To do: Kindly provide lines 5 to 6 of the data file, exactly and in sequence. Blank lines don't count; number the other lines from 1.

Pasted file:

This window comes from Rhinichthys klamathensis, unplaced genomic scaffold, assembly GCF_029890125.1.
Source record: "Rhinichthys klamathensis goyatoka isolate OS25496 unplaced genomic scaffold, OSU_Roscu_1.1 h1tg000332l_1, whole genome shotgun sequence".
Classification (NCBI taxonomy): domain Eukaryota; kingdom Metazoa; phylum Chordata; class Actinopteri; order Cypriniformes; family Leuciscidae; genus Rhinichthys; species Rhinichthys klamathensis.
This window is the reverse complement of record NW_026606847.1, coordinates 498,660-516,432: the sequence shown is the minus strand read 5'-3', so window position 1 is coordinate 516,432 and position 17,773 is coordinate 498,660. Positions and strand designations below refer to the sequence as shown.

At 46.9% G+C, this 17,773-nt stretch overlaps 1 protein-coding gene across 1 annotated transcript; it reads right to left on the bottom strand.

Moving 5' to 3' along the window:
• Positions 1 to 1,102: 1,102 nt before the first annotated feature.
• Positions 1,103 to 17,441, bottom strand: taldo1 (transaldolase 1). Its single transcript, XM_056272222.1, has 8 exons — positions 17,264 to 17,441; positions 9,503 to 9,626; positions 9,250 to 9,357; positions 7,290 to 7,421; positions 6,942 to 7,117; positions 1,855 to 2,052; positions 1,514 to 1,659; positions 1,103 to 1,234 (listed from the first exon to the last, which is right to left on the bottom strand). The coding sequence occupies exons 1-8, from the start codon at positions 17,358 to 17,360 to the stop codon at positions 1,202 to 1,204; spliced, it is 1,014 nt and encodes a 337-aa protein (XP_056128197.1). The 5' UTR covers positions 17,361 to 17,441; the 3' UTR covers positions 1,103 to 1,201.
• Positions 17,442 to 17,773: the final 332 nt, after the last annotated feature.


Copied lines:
At 46.9% G+C, this 17,773-nt stretch overlaps 1 protein-coding gene across 1 annotated transcript; it reads right to left on the bottom strand.

Moving 5' to 3' along the window: